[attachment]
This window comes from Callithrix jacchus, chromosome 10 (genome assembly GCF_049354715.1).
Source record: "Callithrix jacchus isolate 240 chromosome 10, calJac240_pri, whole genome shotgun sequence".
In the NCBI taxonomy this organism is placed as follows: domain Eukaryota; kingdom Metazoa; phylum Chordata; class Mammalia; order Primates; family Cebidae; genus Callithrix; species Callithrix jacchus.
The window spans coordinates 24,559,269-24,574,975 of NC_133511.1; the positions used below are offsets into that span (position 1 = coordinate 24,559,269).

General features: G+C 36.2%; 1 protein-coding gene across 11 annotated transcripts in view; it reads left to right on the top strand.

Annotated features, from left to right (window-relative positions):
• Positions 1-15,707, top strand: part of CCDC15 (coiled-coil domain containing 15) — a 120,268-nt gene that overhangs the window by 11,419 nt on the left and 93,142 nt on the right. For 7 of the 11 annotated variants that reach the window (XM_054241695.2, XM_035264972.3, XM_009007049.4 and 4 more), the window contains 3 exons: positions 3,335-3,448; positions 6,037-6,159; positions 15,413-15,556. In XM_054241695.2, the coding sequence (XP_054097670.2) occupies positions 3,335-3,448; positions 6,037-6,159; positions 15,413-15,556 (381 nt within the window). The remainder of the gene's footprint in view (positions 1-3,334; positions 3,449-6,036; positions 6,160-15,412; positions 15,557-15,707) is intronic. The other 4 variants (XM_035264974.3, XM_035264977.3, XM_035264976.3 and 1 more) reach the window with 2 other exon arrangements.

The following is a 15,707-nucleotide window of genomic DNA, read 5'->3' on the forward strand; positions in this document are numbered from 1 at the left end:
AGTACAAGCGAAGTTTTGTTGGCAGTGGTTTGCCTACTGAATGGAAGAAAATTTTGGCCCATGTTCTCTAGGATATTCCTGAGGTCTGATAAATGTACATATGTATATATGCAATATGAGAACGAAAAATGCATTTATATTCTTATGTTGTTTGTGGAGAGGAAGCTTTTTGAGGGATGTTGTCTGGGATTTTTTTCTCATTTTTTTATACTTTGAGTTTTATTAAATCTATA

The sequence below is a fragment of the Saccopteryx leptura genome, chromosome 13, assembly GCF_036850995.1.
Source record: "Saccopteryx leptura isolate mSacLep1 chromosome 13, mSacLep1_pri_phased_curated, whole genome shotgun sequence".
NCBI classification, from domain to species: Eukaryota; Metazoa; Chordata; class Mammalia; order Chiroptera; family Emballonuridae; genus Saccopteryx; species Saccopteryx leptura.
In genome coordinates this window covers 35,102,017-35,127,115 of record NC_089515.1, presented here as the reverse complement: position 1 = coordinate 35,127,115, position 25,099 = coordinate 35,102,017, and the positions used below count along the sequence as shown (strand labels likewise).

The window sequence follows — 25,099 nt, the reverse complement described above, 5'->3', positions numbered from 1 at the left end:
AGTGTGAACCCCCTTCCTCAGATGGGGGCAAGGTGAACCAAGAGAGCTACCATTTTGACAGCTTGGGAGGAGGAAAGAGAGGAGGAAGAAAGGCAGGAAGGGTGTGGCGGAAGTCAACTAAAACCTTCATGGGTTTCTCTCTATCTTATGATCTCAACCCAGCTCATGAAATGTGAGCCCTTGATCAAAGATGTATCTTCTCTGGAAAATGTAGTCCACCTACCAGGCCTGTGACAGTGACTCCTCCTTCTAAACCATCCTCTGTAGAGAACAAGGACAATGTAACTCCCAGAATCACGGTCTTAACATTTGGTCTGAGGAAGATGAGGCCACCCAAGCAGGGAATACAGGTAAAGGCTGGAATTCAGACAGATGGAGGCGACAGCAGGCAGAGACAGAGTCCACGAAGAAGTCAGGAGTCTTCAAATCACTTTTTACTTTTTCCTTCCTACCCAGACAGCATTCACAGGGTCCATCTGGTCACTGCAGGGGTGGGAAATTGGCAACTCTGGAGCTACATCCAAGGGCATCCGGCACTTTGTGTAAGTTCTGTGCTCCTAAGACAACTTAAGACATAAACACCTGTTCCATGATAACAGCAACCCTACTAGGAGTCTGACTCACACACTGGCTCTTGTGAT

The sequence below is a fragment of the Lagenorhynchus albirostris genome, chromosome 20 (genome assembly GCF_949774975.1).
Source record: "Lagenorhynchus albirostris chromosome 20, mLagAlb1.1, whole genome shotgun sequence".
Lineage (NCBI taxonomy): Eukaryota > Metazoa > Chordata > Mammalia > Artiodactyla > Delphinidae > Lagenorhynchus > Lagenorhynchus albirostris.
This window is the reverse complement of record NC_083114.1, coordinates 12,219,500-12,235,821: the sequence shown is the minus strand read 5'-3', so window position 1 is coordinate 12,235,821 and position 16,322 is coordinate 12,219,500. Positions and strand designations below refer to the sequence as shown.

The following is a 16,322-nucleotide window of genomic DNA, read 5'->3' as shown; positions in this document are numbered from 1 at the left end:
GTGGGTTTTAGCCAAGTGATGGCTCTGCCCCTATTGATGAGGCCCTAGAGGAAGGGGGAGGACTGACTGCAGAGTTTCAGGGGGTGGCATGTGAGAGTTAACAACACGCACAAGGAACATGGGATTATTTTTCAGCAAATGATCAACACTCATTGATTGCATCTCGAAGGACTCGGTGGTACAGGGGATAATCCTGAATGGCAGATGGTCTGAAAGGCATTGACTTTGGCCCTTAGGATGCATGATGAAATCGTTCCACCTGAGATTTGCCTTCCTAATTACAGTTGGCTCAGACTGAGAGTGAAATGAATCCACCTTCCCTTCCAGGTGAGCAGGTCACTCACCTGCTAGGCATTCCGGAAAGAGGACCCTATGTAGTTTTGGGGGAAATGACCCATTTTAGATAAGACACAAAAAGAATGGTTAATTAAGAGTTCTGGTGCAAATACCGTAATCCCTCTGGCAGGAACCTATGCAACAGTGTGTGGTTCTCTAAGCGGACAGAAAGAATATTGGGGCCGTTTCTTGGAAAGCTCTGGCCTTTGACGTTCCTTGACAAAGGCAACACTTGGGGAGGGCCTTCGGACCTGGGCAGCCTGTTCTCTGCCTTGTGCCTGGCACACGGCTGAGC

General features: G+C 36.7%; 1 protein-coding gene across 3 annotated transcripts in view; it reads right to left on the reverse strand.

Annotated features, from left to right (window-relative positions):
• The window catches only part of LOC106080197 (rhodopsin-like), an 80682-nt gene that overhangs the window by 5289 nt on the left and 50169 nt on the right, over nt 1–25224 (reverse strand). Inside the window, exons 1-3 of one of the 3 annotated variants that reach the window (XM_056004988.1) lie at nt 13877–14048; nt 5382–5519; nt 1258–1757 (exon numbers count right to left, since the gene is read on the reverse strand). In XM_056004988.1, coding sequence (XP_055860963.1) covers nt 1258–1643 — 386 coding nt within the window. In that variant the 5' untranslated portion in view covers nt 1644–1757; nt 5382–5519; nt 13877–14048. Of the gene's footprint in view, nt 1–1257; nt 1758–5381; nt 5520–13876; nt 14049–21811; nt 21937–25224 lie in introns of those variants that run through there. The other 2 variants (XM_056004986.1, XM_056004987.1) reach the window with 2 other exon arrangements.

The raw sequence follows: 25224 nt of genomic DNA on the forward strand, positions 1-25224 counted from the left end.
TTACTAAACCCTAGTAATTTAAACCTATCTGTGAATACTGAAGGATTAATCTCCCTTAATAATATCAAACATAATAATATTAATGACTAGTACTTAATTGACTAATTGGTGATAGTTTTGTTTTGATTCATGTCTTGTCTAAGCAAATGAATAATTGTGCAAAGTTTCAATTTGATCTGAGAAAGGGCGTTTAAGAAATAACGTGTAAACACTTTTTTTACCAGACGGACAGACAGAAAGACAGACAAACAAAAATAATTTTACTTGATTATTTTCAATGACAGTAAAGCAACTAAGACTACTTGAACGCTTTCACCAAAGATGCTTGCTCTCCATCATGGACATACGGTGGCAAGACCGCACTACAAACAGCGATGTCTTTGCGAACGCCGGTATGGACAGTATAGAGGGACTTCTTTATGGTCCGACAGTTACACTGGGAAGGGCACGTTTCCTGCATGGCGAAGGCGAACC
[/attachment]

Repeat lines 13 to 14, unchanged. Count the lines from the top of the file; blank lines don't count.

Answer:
In genome coordinates this window covers 35,102,017-35,127,115 of record NC_089515.1, presented here as the reverse complement: position 1 = coordinate 35,127,115, position 25,099 = coordinate 35,102,017, and the positions used below count along the sequence as shown (strand labels likewise).

The window sequence follows — 25,099 nt, the reverse complement described above, 5'->3', positions numbered from 1 at the left end: